Our next day and my last was a little more interesting. We went to the worksite early (even before the village workers arrived). We sat waiting and ate almonds directly from the almond tree next to the worksite (hmmmm, the only way to eat almonds!). Two workers finally came and started working on the bathroom building again. The location of the worksite was in a hallow, so the road into town could not be seen. This had concerned me when I first saw the worksite and I soon realized for good reason. We had very little warning when the soldiers actually arrived. We were sitting around and suddenly heard a sound that was different from the sound of the village tractors that we were used to.
"Hmmm," Maia said, "that sounds like an army vehicle."
No sooner were the words out of her mouth than the workers literally dropped everything and made a mad dash out of the worksite. We were alone when only a short moment later the Israeli Humvee patrol drove into the worksite.
Again I spoke to them as Maia and Christina hung back and took pictures.
"Everything Ok?" I asked (my standard opening line), "Why are you guys here?"
The soldiers had stopped the Humvee and actually got out this time.
"We were told to check on some illegal building," said one soldier as they were looking around, obviously not very enthused about their task.
"What are you doing here?" one asked me.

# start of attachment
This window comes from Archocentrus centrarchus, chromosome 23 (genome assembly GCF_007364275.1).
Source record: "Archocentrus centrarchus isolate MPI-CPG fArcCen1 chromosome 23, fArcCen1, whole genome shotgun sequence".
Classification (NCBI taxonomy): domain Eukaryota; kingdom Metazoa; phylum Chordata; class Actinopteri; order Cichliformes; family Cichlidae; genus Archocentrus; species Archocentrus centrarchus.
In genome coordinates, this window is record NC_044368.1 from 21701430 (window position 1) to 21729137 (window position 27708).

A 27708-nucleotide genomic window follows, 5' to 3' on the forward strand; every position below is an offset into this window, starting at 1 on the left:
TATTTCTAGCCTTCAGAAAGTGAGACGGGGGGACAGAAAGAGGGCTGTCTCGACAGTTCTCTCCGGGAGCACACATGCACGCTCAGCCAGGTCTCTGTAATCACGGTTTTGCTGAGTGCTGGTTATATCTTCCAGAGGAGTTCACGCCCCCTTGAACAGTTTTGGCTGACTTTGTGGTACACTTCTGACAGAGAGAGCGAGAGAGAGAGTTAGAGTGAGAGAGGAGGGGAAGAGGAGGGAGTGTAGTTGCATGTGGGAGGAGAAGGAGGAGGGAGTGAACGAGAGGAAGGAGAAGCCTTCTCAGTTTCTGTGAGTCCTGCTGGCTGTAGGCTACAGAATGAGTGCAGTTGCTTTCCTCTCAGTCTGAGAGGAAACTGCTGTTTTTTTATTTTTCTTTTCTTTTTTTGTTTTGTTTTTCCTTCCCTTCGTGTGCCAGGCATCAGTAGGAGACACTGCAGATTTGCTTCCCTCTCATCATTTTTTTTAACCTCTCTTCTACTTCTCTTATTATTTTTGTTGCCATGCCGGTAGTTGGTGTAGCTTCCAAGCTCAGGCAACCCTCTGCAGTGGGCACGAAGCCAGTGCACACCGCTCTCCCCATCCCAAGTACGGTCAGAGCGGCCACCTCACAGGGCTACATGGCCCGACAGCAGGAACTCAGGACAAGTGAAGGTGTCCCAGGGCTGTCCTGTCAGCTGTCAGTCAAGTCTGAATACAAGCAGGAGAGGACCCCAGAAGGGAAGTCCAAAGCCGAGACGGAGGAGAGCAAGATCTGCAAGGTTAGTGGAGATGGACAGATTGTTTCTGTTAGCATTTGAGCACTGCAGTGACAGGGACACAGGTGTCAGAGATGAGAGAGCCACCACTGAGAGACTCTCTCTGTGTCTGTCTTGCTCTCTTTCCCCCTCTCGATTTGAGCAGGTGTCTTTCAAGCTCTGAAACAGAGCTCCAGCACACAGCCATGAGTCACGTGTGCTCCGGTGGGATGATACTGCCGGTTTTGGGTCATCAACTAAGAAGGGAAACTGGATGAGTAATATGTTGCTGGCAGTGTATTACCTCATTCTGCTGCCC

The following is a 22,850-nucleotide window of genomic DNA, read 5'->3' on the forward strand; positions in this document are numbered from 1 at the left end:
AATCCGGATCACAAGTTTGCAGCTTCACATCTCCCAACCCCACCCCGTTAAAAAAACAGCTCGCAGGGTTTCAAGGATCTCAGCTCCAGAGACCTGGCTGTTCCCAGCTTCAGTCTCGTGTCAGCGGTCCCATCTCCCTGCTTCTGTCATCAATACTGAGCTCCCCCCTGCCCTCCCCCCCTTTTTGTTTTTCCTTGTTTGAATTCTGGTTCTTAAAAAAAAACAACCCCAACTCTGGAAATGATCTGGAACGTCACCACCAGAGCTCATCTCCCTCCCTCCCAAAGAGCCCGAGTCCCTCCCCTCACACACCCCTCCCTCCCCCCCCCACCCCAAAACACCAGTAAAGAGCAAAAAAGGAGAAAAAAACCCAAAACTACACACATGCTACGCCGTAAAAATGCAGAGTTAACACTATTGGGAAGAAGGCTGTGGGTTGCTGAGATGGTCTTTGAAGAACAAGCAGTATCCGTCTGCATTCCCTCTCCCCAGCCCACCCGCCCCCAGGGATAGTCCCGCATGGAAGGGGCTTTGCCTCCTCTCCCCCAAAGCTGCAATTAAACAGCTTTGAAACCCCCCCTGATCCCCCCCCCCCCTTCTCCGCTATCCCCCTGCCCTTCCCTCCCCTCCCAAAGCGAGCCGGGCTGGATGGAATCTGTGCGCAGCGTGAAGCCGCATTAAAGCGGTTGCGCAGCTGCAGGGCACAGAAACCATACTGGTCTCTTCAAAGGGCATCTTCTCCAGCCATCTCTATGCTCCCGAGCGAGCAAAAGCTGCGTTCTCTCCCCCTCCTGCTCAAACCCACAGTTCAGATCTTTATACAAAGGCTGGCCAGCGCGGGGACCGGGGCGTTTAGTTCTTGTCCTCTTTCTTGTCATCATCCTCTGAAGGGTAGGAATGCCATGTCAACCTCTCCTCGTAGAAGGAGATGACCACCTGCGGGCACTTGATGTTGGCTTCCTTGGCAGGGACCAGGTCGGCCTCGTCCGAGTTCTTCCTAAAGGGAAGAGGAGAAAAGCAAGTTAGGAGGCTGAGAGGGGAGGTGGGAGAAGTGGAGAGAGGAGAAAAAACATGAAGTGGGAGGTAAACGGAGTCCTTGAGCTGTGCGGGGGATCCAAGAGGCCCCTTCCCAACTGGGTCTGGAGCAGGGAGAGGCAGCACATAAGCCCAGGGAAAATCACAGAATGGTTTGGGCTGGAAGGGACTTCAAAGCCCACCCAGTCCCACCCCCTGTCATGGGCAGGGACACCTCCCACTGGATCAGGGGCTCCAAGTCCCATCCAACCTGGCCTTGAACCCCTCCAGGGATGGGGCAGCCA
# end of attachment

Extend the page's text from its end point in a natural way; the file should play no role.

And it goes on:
"Well the villagers feel that they are being targeted and wanted some internationals here to see what is going on," I said and then asked, "If it’s about illegal building, why are you here? Shouldn’t it be the police that comes, not the army?
A soldier shrugged his shoulders and said nothing.
"I know the community wants to build a clinic here." I continued, "If someone gets hurt they can’t drive on the highway to get help but have to walk 20 minutes up the path to the edge of Yatta and go see a doctor from there. They want to have a clinic here."
No response. Essentially the soldiers, ignoring us as much as possible, milled about for a few minutes in some kind of Chinese fire drill routine, then got back in and drove off.
Since Rosh Hashanah had begun, I knew I would find it difficult to get transportation up to Jerusalem where I had to travel next, so I had to leave after this incident with the soldiers.
I learned later that the villagers went back to work on the clinic, volunteers from Tay’ush even came out to help them, but the Army came back five times trying to stop the work. With the constant threat and interruption, the villagers decided to stop the work and see what legal proceedings they could pursue.
On my way back to Hebron, I sat on a Service (shared bus) with a Palestinian medical student who spoke very good English.